Japan and the United States have postponed negotiations scheduled for Tuesday over the allocation of slots for flights connecting Tokyo’s Haneda airport and U.S. cities, the transport ministry said Monday.
The U.S. government said it needs more time for some internal adjustments, according to the ministry.
The meeting was expected to focus on the expanded allocation of slots at Haneda for Japanese and U.S. carriers for flights to and from the United States in the “daytime,” meaning between 6 a.m. and 11 p.m.
Currently, eight slots are allocated to flights linking Haneda with the U.S. West Coast and Hawaii for so-called nighttime flights.
The Japanese government is expected to propose slashing the slots for nighttime flights to two, while adding 10 new slots for daytime flights, sources close to the matter said.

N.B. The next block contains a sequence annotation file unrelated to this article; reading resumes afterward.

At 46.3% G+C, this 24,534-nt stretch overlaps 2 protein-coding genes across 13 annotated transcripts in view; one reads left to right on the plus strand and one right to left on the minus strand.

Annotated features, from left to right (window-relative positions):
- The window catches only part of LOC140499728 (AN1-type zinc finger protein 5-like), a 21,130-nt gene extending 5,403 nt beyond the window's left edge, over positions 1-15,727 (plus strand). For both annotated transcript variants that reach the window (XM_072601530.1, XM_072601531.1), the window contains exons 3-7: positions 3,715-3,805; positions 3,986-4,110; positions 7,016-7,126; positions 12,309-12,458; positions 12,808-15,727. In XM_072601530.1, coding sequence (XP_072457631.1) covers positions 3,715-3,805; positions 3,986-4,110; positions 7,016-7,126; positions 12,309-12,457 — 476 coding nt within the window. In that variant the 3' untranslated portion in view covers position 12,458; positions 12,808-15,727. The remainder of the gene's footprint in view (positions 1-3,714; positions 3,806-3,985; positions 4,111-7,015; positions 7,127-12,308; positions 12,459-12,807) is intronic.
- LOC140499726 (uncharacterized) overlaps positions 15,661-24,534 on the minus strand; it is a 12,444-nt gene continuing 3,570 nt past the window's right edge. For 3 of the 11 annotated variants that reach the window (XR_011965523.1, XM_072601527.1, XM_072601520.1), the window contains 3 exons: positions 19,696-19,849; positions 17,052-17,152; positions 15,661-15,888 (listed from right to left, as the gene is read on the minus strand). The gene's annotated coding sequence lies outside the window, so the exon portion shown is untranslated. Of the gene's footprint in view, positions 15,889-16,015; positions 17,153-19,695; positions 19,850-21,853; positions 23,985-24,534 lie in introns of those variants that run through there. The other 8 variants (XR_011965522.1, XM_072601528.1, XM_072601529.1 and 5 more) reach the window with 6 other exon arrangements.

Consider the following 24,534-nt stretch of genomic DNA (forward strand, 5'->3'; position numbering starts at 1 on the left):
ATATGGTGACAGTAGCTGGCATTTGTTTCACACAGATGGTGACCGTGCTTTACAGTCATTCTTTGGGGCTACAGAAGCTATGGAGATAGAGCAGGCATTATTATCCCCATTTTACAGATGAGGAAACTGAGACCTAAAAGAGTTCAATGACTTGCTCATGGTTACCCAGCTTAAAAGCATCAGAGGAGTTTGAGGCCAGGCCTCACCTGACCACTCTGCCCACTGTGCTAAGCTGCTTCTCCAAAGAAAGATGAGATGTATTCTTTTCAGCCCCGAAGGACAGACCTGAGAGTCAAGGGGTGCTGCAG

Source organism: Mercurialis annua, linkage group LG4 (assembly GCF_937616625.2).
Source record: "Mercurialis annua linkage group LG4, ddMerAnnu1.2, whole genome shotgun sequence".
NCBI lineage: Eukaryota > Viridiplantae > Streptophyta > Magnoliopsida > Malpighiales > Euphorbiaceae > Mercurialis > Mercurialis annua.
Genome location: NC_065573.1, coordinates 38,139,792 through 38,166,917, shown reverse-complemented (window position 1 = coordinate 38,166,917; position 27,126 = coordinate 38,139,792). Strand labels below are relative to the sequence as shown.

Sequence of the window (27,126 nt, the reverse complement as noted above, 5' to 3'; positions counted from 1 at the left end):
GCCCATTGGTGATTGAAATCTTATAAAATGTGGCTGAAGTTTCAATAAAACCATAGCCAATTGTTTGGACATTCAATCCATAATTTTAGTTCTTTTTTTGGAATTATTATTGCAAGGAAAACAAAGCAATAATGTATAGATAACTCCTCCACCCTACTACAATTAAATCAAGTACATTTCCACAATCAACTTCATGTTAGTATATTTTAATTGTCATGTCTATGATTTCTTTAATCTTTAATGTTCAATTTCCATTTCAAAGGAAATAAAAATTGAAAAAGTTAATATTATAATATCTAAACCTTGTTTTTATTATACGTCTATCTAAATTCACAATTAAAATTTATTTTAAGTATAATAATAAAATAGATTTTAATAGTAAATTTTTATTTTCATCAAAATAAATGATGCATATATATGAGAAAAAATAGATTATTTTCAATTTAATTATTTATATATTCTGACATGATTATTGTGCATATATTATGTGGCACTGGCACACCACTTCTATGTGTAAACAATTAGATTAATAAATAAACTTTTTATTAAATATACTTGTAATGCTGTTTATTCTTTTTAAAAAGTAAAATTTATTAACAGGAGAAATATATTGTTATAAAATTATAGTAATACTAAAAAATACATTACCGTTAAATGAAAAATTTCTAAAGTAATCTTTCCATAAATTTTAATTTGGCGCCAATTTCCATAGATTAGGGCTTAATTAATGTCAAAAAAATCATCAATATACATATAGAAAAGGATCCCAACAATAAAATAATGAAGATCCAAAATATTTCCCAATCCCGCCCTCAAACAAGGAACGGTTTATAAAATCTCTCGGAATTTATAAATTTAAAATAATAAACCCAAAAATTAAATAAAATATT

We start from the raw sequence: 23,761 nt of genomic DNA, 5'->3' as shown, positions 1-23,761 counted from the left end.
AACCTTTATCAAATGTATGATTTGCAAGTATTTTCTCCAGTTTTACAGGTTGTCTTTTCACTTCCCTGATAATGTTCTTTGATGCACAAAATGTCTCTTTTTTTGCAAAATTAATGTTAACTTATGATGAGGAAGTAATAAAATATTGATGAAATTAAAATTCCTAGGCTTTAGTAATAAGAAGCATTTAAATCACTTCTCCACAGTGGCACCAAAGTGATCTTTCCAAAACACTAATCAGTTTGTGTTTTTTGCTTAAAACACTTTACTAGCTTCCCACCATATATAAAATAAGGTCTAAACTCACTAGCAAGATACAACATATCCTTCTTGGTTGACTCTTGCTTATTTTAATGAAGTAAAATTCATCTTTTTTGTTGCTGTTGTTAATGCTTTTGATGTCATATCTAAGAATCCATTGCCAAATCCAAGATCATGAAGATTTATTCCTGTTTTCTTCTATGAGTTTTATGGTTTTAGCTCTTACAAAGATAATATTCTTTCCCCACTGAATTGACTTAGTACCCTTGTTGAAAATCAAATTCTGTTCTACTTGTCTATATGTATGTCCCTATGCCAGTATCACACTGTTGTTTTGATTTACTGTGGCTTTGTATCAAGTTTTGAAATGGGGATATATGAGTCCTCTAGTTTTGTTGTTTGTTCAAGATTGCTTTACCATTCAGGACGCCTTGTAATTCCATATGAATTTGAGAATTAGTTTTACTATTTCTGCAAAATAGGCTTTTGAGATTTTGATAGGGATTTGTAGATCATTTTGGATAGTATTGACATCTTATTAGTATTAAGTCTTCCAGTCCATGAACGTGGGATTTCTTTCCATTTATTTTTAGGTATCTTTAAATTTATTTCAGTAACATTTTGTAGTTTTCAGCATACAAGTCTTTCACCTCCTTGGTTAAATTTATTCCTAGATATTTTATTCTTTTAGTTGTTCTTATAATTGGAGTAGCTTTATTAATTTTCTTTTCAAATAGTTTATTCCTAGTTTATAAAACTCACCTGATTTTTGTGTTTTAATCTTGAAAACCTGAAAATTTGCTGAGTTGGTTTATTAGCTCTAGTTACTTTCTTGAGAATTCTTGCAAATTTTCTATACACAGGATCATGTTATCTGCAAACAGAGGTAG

The two countries failed to reach an agreement during the previous round of talks in Washington in December, apparently because of conflicting stances among U.S. carriers.
Daytime flights connecting Haneda and U.S. cities on the East Coast, including high-demand New York slots, would be newly launched if a deal can be reached.
Many long-haul international flights have used Narita International Airport, while Haneda has mainly been used for domestic routes.
The government, however, wants to open Haneda to more international flights to increase the number of foreign visitors and boost transportation capacity in the run-up to the 2020 Tokyo Olympics.
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